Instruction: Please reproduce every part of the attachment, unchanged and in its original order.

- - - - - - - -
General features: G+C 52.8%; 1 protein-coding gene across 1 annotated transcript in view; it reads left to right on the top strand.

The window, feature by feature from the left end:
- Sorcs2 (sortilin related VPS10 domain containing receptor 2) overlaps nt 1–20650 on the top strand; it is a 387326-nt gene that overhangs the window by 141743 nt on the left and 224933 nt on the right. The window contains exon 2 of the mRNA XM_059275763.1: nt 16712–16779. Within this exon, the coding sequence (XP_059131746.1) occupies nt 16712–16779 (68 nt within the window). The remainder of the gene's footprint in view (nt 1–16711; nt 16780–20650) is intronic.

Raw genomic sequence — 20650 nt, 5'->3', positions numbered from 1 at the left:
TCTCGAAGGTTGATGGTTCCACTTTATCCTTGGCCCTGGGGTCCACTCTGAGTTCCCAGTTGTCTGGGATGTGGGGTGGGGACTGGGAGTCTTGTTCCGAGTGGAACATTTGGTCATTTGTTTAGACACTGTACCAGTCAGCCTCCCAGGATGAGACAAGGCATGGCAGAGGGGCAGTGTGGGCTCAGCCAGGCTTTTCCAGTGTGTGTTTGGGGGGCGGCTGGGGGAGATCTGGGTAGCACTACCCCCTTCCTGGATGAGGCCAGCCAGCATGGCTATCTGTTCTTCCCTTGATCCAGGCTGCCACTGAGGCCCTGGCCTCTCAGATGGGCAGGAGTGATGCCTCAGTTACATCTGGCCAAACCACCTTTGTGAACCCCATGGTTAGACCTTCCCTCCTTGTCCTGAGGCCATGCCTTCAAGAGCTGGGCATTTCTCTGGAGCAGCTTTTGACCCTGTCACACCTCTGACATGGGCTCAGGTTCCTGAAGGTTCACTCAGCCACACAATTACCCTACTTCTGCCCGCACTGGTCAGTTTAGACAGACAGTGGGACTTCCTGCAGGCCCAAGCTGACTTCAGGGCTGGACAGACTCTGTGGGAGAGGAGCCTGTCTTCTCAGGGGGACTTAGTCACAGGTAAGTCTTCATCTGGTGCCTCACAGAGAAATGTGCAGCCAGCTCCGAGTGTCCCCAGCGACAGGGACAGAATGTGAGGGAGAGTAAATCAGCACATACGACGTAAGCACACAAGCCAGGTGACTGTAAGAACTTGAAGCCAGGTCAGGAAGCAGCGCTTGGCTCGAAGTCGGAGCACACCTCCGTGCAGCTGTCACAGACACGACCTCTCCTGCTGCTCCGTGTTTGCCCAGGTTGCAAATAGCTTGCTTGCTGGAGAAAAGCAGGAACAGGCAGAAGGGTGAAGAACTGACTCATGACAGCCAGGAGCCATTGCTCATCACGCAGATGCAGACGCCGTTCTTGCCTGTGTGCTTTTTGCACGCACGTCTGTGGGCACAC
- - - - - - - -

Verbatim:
General features: G+C 52.8%; 1 protein-coding gene across 1 annotated transcript in view; it reads left to right on the top strand.

The window, feature by feature from the left end:
- Sorcs2 (sortilin related VPS10 domain containing receptor 2) overlaps nt 1–20650 on the top strand; it is a 387326-nt gene that overhangs the window by 141743 nt on the left and 224933 nt on the right. The window contains exon 2 of the mRNA XM_059275763.1: nt 16712–16779. Within this exon, the coding sequence (XP_059131746.1) occupies nt 16712–16779 (68 nt within the window). The remainder of the gene's footprint in view (nt 1–16711; nt 16780–20650) is intronic.

Raw genomic sequence — 20650 nt, 5'->3', positions numbered from 1 at the left:
TCTCGAAGGTTGATGGTTCCACTTTATCCTTGGCCCTGGGGTCCACTCTGAGTTCCCAGTTGTCTGGGATGTGGGGTGGGGACTGGGAGTCTTGTTCCGAGTGGAACATTTGGTCATTTGTTTAGACACTGTACCAGTCAGCCTCCCAGGATGAGACAAGGCATGGCAGAGGGGCAGTGTGGGCTCAGCCAGGCTTTTCCAGTGTGTGTTTGGGGGGCGGCTGGGGGAGATCTGGGTAGCACTACCCCCTTCCTGGATGAGGCCAGCCAGCATGGCTATCTGTTCTTCCCTTGATCCAGGCTGCCACTGAGGCCCTGGCCTCTCAGATGGGCAGGAGTGATGCCTCAGTTACATCTGGCCAAACCACCTTTGTGAACCCCATGGTTAGACCTTCCCTCCTTGTCCTGAGGCCATGCCTTCAAGAGCTGGGCATTTCTCTGGAGCAGCTTTTGACCCTGTCACACCTCTGACATGGGCTCAGGTTCCTGAAGGTTCACTCAGCCACACAATTACCCTACTTCTGCCCGCACTGGTCAGTTTAGACAGACAGTGGGACTTCCTGCAGGCCCAAGCTGACTTCAGGGCTGGACAGACTCTGTGGGAGAGGAGCCTGTCTTCTCAGGGGGACTTAGTCACAGGTAAGTCTTCATCTGGTGCCTCACAGAGAAATGTGCAGCCAGCTCCGAGTGTCCCCAGCGACAGGGACAGAATGTGAGGGAGAGTAAATCAGCACATACGACGTAAGCACACAAGCCAGGTGACTGTAAGAACTTGAAGCCAGGTCAGGAAGCAGCGCTTGGCTCGAAGTCGGAGCACACCTCCGTGCAGCTGTCACAGACACGACCTCTCCTGCTGCTCCGTGTTTGCCCAGGTTGCAAATAGCTTGCTTGCTGGAGAAAAGCAGGAACAGGCAGAAGGGTGAAGAACTGACTCATGACAGCCAGGAGCCATTGCTCATCACGCAGATGCAGACGCCGTTCTTGCCTGTGTGCTTTTTGCACGCACGTCTGTGGGCACAC